Workplace sport plays an important role in keeping people physically and mentally healthy as well as improving productivity, a new study has found.
People who struggle to fit in physical activity around their busy lives should take advantage of sporting opportunities with work colleagues, according to research by Loughborough University. Playing team games such as football, netball, volleyball and rugby will naturally improve fitness, health and wellbeing. However, in a study of workplace sport in UK businesses, What Benefits Does Team Sport Hold for the Workplace?, researchers also found benefits for team function and organisational productivity, as well as employee health.
Andrew said: “Our review adds to the literature base and suggests workplace team sport as an alternative to leisure time physical activity to improve physiological factors, including VO2 peak, exercise heart rate, body composition, and psychological and mental wellbeing health outcomes.
“Improvements in individual health outcomes can impact societal challenges and reduce the risk of non-communicable disease and all-cost morality.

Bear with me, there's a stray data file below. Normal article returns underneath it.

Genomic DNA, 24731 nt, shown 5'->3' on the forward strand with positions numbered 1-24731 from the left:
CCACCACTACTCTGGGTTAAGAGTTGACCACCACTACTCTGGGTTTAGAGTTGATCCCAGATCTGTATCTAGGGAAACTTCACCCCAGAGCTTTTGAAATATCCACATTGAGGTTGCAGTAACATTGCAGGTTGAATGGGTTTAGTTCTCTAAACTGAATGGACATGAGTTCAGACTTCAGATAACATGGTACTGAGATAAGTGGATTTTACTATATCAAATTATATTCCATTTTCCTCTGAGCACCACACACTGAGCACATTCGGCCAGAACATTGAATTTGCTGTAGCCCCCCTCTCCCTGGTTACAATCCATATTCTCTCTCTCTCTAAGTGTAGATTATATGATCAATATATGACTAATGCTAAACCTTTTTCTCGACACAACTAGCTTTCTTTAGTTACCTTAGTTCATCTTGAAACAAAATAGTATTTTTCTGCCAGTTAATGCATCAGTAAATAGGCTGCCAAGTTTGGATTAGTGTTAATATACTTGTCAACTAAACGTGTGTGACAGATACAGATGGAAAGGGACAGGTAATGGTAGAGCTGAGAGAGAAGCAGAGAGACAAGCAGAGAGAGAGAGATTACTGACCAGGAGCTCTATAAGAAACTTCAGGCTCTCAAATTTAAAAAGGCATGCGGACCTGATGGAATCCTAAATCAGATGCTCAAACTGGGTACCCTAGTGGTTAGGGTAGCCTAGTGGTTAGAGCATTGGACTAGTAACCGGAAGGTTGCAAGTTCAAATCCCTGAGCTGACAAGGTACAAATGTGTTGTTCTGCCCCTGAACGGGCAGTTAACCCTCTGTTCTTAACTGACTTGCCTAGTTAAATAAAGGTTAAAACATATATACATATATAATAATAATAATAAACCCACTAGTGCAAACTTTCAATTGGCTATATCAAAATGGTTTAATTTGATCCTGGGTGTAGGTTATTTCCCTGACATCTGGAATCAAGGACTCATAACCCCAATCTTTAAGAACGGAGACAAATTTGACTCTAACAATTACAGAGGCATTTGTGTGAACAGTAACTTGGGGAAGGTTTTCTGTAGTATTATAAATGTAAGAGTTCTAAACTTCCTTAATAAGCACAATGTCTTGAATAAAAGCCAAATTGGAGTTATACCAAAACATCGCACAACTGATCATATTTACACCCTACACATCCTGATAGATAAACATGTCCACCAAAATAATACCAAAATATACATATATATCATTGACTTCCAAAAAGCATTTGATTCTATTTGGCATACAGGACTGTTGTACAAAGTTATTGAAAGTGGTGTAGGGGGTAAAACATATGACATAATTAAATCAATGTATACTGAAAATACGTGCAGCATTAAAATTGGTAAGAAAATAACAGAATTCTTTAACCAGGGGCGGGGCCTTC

“Further, workplace team sports should be considered by organisations due to the organisational benefits, such as reduced sickness costs and increased work performance and team cohesion among those participating.”
Other activities which the researchers looked at included cycling, walking, swimming, table tennis, climbing and canoeing.
The sports are a suitable alternative for people who find it difficult to fit in physical activity during leisure time.
“Due to work-life barriers during leisure-time physical activity such as times, such as childcare, can impede people when it comes to exercise,” said Andrew.
“We’re not suggesting that workplace sport is any better for you physically than leisure time physical activity, but it is an equally as beneficial alternative – especially if it’s the only opportunity for exercise you’re going to get.”
The study investigated 18 previous papers based on the various benefits of workplace activity. Each study was rated on its methodology and scientific quality and the findings were collated for employee health, workplace team function and organisational productivity.
Andrew said: “The findings of this study support the promotion of team sport within a workplace setting.
“Programmes such as Workplace Challenge may form a feasible form of participation for employees.”
Read the full paper here.